This is one thing that we did really, really well. We had a team of six, which is still a little large, but we made sure that we had the right people on it. Two engineers, one designer, and three marketing / business development folks.

I had to turn away a few people, and I’m glad that I did – when you get too many people, you spend too much time trying to make sure that everyone is included and trying to roll everybody’s work into the final product / presentation. You’re better off being mean on Friday night and saying “no thanks, we’re good” and paring down your team to the bare essentials.

7. Keep the engineering workflow tight

One problem I have yet to find a good solution to is how to manage the engineering workflow for product development at Startup Weekend.

Following my experience from this past Startup Weekend, it’s my new belief that if you have an appropriately tractable idea for Startup Weekend you should have two engineers: a back-end developer who owns 100% of the database + stack and a front-end developer who implements the JavaScript, CSS, and user-experience implementation. The two engineers and the designer (if there is one) need to hammer out on-paper designs for every page with a user interaction, and the back-end developer needs to create a set of dummy controllers for the front-end developer to build against.

I say this because my teammates and I have spent a lot of time trying to merge divergent bottom-up designs on Sunday on two different Startup Weekends, instead continuing to work on the product, and it’s a major productivity-killer.

If you have better ideas on how to do this and what’s worked for you historically, please leave a comment. I don’t have a perfect system for this.

8. As a team lead, your job is to evangelize

The team lead for any Startup Weekend project is usually going to be the person who pitched the idea before it was selected; as a team lead, your first job is to evangelize a vision to your team from the first second to the last.

If your teammates have a clear vision that they can buy into, it makes it easy for them to self-manage and work with minimal interruption.

Next are your potential customers –evangelize them on the idea and get early commitments and testimonials.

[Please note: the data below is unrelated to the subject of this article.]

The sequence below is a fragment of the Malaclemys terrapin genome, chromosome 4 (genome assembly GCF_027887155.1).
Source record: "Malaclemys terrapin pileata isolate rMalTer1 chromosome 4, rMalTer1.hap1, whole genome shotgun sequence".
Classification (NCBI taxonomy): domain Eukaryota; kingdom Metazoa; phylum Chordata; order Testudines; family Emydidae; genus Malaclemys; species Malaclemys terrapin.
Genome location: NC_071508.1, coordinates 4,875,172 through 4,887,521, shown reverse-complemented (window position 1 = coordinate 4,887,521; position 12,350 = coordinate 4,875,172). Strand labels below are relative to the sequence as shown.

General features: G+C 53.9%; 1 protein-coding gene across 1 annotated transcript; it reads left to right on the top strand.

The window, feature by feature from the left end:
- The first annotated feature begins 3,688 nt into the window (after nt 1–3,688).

Last are your judges – your job is to evangelize them on the total vision for your team, business, vision, and product and earn their votes.

Stepping away to work on the product and talk to potential customers is still time well-spent, but ultimately your first priority is evangelism.

Thoughts for next time

I’m going to participate in the next Startup Weekend LA, and I’ll pitch a new idea, and even if I don’t win I’ll learn something new. Looking forward to it!

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Powered by Microsoft

September 2, 2010 14:22 by Aaronontheweb in General, Startup, Microsoft // Tags: , , // Comments (1)

I alluded to a change in my employment circumstances in my previous blog entry, and now that I'm an official Microsoft employee as of Monday I feel extremely comfortable making this information public.

My role is Developer Evangelist for the BizSpark program; Microsoft recruited me for this position after they read .NET Culture Shock: Why .NET Adoption Lags Among Startups and the rest, as they say, is history. I've relocated to the Santa Monica area and my immediate task is to work on increasing goodwill towards Microsoft and the .NET platform among the startups in southern California; it's a prospect that is exciting, daunting, challenging, and mind-blowingly awesome all at once.

If you're involved with startups in SoCal then I will make it my mission to meet you and find a way to help you should you require it. If there's anything I can do to help you, please feel free to contact me.

As for the blog - it's not going to change much :p . If anything, I'm going to have more content as a result and it'll be from a much higher altitude than it was before.


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How to Attract Ambitious Employees to Your Company

August 16, 2010 15:09 by Aaronontheweb in Startup // Tags: // Comments (3)

Today was my last official day at SmartDraw – I’ve worked for this great company for two years and saying all of my goodbyes was bittersweet.

Were it not for the fact that my new employer graciously dropped an irresistible opportunity at my feet1 I would have been happy putting in another couple of years there and I would have loved to watch it continue to grow into the large company that it will be some day.

You don’t expect to get trophies for leaving a company and moving onto a different job, but oddly enough that’s what literally happened today. My boss took it upon himself to host a happy hour at a local chain restaurant to wish me farewell along with my co-workers. Thirty minutes into the celebration he stood up next to myself and the CEO, gave a quick speech where he rolled off a list of things I had accomplished during my time, and handed me a glass trophy. Good times ensued.

A Culture of Achievement

My next job will plunge me neck-deep into the startup community, although I will not actually be working directly for one. My co-workers know this, so naturally they spent the next hour or so sharing stories with me about the startups they’ve worked for in the past: ProFlowers, Level 3, ADN, and the list goes on.